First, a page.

Dave Matthews Band performed at the Usana Amphitheatre in West Valley City on Tuesday night to play new songs from their latest album, Away From the World (2012). Together with The Head & the Heart, they serenaded the aurally ravenous crowd, who had been eagerly awaiting the return of Dave Matthews Band since they last played in Utah in summer 2010.
Late-afternoon clouds and rain gave way to a pocket of sunshine and even a double rainbow as Seattle-based indie folk-pop group The Head & the Heart took the stage. They opened the evening with a mix of songs from their upcoming sophomore effort, Let’s Be Still, and songs from their eponymous debut album released in 2010. “Shake” will soon be another show favorite, but the audience cheered the most when “Lost in My Mind” was introduced into their set list. Let’s Be Still is an inspired collection of songs that speak to their experience as they traveled the world to play shows and share their rollicking sound with new listeners.
Twenty minutes before Dave Matthews Band took the stage, the sun retreated behind dark clouds and the skies opened up. The rain and wind preoccupied the crowd until Dave Matthews, Boyd Tinsley, Carter Beauford, Stefan Lessard, Jeff Coffin, Rashawn Ross and Tim Reynolds ambled into place onstage, and then 20,000 people simultaneously moved upward and forward as the first few chords of “Don’t Drink the Water” tickled the ears of the starry-eyed crowd. And then everyone forgot about the weather.
They played one or two songs from each of their albums, covering a wide range of their considerable catalog, and delighted the audience with classics “Dancing Nancies,” “#41” and “Ants Marching.” Dave’s aching falsetto and Boyd’s truly infectious smile melted many hearts. Noticeably absent from the night was beloved hit “Crash Into Me.” The band seems to have banished it from their set lists entirely, at least for their current tour. Perhaps they are (finally) tired of playing it after 78,176 times. Instead, they offered a squeal-inducing rendition of Blue Oyster Cult’s one-hit wonder “Don’t Fear the Reaper,” and an extended (read: jam session) version of “Grace Is Gone,” with a special appearance by Mickey Raphael from Willie Nelson's band on harmonica.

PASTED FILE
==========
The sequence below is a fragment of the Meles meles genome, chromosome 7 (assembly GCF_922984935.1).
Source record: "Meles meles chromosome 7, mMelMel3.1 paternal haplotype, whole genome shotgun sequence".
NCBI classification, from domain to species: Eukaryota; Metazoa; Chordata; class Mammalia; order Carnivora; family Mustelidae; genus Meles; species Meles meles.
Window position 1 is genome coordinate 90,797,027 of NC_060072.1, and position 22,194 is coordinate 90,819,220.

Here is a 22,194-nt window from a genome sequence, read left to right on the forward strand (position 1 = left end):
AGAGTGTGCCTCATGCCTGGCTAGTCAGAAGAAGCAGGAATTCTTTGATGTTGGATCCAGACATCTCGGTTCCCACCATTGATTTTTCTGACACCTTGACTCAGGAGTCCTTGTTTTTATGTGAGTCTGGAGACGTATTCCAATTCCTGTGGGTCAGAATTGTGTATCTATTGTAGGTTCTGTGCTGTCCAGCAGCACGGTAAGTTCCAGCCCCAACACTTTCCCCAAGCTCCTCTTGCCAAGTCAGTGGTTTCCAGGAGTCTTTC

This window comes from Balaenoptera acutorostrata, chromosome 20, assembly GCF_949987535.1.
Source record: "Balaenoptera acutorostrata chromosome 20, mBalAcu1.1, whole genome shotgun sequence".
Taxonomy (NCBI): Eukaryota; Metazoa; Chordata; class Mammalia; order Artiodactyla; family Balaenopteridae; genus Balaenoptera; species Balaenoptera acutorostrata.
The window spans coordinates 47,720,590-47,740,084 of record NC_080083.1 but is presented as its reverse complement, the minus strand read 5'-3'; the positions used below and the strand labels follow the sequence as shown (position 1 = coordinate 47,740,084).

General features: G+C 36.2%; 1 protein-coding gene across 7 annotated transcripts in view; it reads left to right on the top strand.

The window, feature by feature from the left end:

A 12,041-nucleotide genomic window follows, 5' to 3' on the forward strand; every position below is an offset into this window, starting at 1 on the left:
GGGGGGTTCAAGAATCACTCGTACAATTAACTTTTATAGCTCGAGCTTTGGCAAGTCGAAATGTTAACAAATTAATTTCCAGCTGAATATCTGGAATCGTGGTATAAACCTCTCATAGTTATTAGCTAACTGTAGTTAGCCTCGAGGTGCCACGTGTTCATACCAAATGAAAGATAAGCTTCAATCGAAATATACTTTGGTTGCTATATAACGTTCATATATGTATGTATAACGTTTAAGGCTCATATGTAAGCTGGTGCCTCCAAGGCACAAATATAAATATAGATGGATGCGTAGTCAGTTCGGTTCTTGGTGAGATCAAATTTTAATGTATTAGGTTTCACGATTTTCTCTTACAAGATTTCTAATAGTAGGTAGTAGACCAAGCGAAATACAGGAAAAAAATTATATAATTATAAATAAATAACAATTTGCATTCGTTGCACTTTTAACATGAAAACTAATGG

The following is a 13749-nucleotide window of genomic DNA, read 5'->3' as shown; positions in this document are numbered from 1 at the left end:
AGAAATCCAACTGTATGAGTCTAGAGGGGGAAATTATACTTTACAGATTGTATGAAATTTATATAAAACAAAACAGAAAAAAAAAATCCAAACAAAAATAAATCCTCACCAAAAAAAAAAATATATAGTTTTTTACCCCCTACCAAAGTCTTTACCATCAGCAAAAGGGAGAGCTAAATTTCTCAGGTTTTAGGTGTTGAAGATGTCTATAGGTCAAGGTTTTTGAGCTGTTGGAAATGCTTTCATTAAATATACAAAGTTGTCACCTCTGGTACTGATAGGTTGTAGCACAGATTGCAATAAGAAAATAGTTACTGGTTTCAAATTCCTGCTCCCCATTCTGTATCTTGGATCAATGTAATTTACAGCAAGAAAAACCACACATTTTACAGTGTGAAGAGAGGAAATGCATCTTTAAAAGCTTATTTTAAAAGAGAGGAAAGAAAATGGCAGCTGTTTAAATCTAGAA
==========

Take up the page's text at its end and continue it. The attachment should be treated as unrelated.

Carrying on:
They only played three songs from Away From the World, which marked the reuniting of the band with producer Steve Lillywhite—of the lesser-known underground album that came to be known as The Lillywhite Sessions (2001)—and songs had a decidedly different viscosity than the ultimately released Busted Stuff (2002) versions.
Matthews dancing a sort of hillbilly jig during “Cornbread” a la Steve Martin in the ending scene of The Jerk—causing much hootin’ and hollerin’—was a highlight of the evening. This is a band that genuinely enjoys playing live—as evidenced by their relentless touring schedule for the past 20 years. It probably won’t surprise anyone who was at the show to learn that Dave Matthews Band consistently ranks as one of the best live concerts of all time—a distinction that puts them in the same touring echelon as The Rolling Stones, U2 and Madonna. In 2009, Pollstar completed 10 years of research and determined that Dave Matthews Band was the top-grossing touring band of the decade.
Dave Matthews Band ended the show with “Halloween” and then (after Beauford generously distributed many drumsticks to worshiping fans) returned with an encore featuring the dreamy tune “Drunken Soldier” and a gripping version of Bob Dylan’s “All Along the Watchtower.”
Photos by James Tucker
Melissa McGibbon is an editor for Outdoor Sports Guide Magazine and a member of the Society of American Travel Writers. She is relentlessly optimistic and always in pursuit of adventure, travel or some daring combination of the two. Follow Melissa on Twitter @ambitbrands or on Google+ .